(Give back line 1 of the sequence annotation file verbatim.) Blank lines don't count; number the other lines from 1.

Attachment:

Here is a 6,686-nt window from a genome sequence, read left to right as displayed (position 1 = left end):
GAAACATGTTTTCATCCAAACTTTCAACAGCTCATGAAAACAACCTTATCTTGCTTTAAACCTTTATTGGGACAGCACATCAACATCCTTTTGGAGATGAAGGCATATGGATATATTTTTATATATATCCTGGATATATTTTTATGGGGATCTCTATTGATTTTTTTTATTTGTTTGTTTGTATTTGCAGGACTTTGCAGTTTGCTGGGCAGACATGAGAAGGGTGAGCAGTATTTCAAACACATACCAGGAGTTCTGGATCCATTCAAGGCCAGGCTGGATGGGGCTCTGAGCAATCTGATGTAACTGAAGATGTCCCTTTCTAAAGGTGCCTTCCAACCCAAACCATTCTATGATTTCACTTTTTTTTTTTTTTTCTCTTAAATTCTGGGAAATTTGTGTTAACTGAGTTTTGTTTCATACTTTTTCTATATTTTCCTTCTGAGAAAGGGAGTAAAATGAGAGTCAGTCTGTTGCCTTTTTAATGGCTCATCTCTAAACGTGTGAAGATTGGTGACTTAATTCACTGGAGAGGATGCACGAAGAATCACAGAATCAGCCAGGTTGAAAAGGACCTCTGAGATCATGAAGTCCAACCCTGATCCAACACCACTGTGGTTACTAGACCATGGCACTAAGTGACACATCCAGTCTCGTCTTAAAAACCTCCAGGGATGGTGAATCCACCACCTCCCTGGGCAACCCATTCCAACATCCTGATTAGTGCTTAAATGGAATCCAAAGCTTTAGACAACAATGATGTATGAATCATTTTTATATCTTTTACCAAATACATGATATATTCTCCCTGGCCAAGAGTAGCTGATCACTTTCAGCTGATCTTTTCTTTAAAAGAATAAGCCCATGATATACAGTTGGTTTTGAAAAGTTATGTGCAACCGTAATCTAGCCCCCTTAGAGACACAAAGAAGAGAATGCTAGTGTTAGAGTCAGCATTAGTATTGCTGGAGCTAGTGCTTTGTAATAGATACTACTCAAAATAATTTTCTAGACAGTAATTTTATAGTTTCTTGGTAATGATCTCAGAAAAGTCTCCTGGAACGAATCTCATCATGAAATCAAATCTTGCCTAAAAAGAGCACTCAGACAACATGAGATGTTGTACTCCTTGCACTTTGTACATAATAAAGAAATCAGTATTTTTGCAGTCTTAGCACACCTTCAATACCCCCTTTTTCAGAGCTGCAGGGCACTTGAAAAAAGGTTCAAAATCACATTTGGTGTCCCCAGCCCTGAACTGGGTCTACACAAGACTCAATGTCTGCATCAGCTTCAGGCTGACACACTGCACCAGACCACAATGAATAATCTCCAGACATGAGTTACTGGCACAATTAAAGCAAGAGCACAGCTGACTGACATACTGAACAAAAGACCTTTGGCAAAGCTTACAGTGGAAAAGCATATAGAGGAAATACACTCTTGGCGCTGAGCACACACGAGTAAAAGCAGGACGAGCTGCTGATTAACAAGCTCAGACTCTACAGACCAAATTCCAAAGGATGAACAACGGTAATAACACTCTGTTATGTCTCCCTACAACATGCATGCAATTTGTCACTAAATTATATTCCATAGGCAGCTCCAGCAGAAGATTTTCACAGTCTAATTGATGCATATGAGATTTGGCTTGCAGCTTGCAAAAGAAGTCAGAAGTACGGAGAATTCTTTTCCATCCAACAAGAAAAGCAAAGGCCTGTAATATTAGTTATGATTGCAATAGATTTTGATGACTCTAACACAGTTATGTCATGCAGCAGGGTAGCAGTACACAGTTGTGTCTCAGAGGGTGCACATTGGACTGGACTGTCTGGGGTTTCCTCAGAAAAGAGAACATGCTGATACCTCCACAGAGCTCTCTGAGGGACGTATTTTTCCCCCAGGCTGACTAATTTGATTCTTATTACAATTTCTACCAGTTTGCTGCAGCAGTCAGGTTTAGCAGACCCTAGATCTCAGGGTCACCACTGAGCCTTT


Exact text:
Here is a 6,686-nt window from a genome sequence, read left to right as displayed (position 1 = left end):